We were each born as a Jew, with an obligation to follow Hashem and obey His rules. Hashem created every one of us — we each are Hashem’s direct handiwork. Awareness of this closeness and importance can bring great happiness to our lives, knowing always of the special connection we each hold to Hashem. This is the past which resonates throughout our lives.
In our present, we recognize Hashem’s hand in our lives. We exhibit gratitude for the blessings He bestows on us, recognizing that all we have is thanks to Hashem. Even in our times of troubles we know that Hashem listens to our cries and knows of our difficult situations. He hears us and lights a path for us out of our troubles.
And our future, of course, is the world to come, the life beyond this life. It is the destination for which we prepare our entire lives in this world. It is the place of only goodness, of pure spirituality, where we bask in the glory of the almighty Hashem.
The path we take through this world begins as a Jew and must end as a Jew. We must ensure that our bodies receive a proper Jewish end as our souls move into the next world. This involves profound Jewish customs that our ancestors observed and we must observe as well, such as Taharah (purification) and burial in the ground in simple shrouds and a wooden casket. The greatest Torah scholar and the simplest Jew prepare for the next world in the same way, through the same process.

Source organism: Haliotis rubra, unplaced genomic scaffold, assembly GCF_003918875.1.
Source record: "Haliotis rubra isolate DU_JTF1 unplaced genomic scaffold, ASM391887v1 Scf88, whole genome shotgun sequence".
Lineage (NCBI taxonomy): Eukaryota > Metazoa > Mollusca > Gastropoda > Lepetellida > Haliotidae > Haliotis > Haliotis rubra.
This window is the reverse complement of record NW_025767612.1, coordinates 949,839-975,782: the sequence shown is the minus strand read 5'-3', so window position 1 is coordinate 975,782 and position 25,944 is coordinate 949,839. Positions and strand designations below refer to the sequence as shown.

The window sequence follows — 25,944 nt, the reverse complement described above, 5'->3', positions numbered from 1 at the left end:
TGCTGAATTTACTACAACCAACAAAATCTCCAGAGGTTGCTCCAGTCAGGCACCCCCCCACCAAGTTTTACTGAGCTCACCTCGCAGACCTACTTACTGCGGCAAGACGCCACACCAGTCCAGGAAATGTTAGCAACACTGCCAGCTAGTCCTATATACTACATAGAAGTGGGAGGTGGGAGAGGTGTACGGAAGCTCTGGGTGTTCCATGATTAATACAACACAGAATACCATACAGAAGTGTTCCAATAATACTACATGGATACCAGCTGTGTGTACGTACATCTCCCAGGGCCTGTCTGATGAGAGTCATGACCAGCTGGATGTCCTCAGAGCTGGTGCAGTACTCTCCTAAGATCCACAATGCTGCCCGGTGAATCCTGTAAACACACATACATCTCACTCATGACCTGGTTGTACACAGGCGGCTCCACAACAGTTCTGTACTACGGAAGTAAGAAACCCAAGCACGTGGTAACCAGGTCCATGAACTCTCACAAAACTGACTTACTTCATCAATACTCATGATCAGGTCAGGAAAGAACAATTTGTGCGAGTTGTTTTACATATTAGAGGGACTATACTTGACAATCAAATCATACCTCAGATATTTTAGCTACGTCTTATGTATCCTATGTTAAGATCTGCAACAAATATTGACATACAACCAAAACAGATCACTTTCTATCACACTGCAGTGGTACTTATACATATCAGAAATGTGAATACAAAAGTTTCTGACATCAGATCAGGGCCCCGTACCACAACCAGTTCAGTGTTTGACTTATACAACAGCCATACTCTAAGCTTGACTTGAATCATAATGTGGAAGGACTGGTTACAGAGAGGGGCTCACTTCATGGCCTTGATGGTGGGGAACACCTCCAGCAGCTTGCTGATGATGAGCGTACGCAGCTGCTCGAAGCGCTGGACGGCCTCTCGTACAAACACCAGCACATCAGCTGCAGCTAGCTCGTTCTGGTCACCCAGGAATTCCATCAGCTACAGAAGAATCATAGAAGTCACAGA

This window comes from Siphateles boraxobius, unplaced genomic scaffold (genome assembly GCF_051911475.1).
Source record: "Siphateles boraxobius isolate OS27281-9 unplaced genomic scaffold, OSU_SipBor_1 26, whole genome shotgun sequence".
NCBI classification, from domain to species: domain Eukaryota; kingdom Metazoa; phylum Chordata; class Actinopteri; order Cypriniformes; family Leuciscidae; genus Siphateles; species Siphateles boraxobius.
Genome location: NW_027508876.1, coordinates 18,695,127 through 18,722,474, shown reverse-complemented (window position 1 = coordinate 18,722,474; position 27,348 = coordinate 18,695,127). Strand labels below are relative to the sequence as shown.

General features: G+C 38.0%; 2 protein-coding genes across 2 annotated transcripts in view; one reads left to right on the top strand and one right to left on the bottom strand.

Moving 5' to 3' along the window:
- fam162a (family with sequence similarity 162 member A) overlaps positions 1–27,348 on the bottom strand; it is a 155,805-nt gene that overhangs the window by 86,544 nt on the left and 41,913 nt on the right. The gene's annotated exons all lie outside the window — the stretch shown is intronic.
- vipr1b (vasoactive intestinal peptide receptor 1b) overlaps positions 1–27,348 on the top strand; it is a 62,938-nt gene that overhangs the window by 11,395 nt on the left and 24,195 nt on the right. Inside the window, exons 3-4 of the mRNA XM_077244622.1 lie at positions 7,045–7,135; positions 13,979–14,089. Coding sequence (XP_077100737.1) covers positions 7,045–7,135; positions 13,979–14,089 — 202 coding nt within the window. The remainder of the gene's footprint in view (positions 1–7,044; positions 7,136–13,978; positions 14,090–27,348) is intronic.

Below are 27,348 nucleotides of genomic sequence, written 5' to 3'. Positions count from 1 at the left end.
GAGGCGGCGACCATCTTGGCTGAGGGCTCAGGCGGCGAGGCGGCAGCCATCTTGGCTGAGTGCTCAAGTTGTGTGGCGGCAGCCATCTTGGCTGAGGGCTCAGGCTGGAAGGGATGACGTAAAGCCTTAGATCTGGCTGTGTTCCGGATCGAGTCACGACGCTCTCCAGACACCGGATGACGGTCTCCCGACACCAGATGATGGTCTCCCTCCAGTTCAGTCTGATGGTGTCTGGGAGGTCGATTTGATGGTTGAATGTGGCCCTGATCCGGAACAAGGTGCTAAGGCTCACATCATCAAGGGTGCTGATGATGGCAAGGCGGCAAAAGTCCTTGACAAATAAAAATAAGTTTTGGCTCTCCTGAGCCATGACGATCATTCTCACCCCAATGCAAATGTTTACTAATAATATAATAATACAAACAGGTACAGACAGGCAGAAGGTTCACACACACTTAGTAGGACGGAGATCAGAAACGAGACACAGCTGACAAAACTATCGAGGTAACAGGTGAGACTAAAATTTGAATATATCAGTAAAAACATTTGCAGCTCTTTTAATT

Passing away is an important part of life that must be done properly, as a Jew. It is our last chance to live as a Jew, our last act in this world. It must be performed with faith, as Jews have done for thousands of years.
Therefore every Jew is obligated to prepare a will stating: “I was born as a Jew I want to leave the world as a Jew.” Family, friends, rabbis and lawyers need to know that you want to observe Jewish tradition at the end of your life. Every Jew needs to make sure that after his or her passing only Orthodox caregivers will take care of their bodies, from purifying and cleansing through dressing, proper burying and praying.
Igud HaRabbonim can ensure that this will take place according to Jewish tradition – to your tradition. Members of Igud HaRabbonim span all Jewish traditions of Ashkenazi, Sephardi, Polish, Hungarian, Russian and more. Our Rabbis can ensure that your traditions will be observed.
We can offer a rabbi or Chevra Kadisha (undertakers) to be present at or lead the proceedings at the:
2) taharah (cleansing)
6) shivah (mourning).
We can arrange for one of our rabbis to:
1) say Kaddish for the first year
2) learn Mishnah in memory
3) donate books to shuls in memory
4) donate a Sefer Torah in memory
5) direct or assist in directing a trust fund for charitable donations
6) make sure that a will is fulfilled properly
7) give a body and soul the respect each person deserves.
For more information about Medical issues, End-of-Life issues, Wills & Chevra Kadisha, please contact Rabbi David Katz at (212) 242-6420 or fill out the form below.